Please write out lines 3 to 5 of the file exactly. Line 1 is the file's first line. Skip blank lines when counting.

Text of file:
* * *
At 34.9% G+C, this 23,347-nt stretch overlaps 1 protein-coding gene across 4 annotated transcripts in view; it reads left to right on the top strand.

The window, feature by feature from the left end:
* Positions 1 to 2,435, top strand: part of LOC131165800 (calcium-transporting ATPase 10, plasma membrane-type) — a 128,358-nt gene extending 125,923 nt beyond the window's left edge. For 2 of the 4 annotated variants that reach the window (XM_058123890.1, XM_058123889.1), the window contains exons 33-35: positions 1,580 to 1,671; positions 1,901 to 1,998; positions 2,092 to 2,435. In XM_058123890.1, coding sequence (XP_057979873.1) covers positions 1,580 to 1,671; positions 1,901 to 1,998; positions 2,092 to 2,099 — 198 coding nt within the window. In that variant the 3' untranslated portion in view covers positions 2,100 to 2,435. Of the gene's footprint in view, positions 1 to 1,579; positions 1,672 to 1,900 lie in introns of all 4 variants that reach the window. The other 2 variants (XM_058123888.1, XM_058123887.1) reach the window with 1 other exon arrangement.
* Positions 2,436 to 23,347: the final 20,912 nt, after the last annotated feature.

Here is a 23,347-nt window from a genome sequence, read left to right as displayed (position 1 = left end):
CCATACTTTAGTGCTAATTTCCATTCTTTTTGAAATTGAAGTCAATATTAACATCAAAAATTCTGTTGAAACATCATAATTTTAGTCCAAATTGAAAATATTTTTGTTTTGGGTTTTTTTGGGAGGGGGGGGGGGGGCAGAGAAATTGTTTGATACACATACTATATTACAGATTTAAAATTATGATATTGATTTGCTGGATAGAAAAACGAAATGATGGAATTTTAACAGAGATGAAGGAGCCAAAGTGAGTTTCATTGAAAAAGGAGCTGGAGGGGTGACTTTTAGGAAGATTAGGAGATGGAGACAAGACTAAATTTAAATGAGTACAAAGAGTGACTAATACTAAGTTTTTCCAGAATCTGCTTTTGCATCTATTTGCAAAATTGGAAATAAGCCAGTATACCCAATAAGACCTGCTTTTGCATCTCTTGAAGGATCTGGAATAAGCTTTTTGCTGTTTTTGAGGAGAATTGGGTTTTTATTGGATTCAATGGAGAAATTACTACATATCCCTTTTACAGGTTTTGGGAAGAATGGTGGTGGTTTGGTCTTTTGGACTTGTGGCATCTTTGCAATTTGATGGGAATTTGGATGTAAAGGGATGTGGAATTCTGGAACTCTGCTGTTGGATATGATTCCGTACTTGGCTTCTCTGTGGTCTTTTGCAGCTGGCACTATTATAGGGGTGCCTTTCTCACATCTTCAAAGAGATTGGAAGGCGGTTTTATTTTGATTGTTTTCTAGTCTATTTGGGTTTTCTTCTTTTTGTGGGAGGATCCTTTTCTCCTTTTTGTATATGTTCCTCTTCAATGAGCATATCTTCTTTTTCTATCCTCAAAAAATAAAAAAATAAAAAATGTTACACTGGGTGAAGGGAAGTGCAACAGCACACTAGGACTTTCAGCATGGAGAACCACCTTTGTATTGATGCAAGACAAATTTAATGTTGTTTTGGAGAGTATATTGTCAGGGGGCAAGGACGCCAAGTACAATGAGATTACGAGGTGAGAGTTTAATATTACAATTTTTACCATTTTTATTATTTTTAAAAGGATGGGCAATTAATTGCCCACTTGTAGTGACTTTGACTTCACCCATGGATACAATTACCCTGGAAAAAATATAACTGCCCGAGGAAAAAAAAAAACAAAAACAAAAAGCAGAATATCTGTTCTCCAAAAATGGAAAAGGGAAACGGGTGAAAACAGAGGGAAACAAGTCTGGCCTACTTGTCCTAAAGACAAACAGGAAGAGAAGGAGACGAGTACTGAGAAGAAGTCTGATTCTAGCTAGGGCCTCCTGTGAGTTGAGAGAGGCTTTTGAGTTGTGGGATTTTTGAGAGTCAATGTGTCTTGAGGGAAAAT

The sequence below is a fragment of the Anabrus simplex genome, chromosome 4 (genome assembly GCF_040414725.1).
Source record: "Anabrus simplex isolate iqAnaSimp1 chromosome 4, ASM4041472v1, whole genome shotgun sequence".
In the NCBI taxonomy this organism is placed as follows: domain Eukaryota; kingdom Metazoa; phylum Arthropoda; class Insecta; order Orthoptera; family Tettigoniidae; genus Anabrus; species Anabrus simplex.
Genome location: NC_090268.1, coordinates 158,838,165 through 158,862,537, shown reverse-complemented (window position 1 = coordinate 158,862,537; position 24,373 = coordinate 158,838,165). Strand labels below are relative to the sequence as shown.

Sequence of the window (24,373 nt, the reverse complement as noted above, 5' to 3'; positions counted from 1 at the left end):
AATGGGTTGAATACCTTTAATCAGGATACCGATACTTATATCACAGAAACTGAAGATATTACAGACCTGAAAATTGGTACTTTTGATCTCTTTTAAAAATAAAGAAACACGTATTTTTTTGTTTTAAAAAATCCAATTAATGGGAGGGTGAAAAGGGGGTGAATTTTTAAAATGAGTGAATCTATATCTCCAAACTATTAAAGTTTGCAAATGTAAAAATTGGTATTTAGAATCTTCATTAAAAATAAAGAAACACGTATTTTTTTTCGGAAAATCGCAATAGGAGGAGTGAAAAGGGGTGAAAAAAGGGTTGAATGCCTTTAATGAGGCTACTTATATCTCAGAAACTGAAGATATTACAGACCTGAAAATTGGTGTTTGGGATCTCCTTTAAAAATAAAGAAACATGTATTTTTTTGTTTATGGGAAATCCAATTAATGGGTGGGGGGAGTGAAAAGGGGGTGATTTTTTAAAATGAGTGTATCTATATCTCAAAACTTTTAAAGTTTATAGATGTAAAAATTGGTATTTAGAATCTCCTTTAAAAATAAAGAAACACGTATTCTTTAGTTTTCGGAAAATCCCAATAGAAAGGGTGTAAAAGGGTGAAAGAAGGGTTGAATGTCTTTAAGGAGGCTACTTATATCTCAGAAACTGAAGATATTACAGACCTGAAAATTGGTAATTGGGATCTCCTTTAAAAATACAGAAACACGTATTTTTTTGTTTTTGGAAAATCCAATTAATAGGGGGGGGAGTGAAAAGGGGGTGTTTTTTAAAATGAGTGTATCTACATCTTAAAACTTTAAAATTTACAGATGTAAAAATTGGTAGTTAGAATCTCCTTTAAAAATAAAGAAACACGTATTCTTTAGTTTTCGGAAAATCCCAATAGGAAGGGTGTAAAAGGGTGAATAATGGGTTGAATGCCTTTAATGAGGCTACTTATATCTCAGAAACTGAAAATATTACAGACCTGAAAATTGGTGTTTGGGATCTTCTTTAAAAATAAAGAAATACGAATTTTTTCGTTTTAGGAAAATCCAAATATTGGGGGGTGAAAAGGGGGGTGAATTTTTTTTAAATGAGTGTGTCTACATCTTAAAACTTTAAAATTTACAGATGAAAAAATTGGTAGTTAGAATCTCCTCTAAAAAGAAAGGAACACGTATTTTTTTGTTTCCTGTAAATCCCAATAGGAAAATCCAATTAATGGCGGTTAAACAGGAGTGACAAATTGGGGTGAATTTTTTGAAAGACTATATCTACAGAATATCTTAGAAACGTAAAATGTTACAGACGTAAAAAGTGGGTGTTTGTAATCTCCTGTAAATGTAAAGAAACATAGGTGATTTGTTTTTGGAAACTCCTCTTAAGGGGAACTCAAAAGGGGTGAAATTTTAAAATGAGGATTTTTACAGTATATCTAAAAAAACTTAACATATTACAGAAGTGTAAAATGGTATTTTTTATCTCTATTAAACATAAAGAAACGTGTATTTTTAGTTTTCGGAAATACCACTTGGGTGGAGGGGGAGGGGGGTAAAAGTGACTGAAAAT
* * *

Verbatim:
* Positions 1 to 2,435, top strand: part of LOC131165800 (calcium-transporting ATPase 10, plasma membrane-type) — a 128,358-nt gene extending 125,923 nt beyond the window's left edge. For 2 of the 4 annotated variants that reach the window (XM_058123890.1, XM_058123889.1), the window contains exons 33-35: positions 1,580 to 1,671; positions 1,901 to 1,998; positions 2,092 to 2,435. In XM_058123890.1, coding sequence (XP_057979873.1) covers positions 1,580 to 1,671; positions 1,901 to 1,998; positions 2,092 to 2,099 — 198 coding nt within the window. In that variant the 3' untranslated portion in view covers positions 2,100 to 2,435. Of the gene's footprint in view, positions 1 to 1,579; positions 1,672 to 1,900 lie in introns of all 4 variants that reach the window. The other 2 variants (XM_058123888.1, XM_058123887.1) reach the window with 1 other exon arrangement.
* Positions 2,436 to 23,347: the final 20,912 nt, after the last annotated feature.

Here is a 23,347-nt window from a genome sequence, read left to right as displayed (position 1 = left end):